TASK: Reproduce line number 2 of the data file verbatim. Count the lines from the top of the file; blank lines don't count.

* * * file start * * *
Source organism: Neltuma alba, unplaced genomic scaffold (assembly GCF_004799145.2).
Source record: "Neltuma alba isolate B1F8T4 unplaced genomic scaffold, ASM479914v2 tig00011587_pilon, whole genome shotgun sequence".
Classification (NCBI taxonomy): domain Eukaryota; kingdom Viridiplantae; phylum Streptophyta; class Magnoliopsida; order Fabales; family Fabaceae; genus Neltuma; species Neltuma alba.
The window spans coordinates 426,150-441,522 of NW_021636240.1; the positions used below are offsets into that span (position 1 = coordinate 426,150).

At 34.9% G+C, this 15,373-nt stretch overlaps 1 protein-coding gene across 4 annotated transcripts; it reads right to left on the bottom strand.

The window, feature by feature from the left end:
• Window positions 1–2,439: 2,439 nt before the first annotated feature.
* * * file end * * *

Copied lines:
Source record: "Neltuma alba isolate B1F8T4 unplaced genomic scaffold, ASM479914v2 tig00011587_pilon, whole genome shotgun sequence".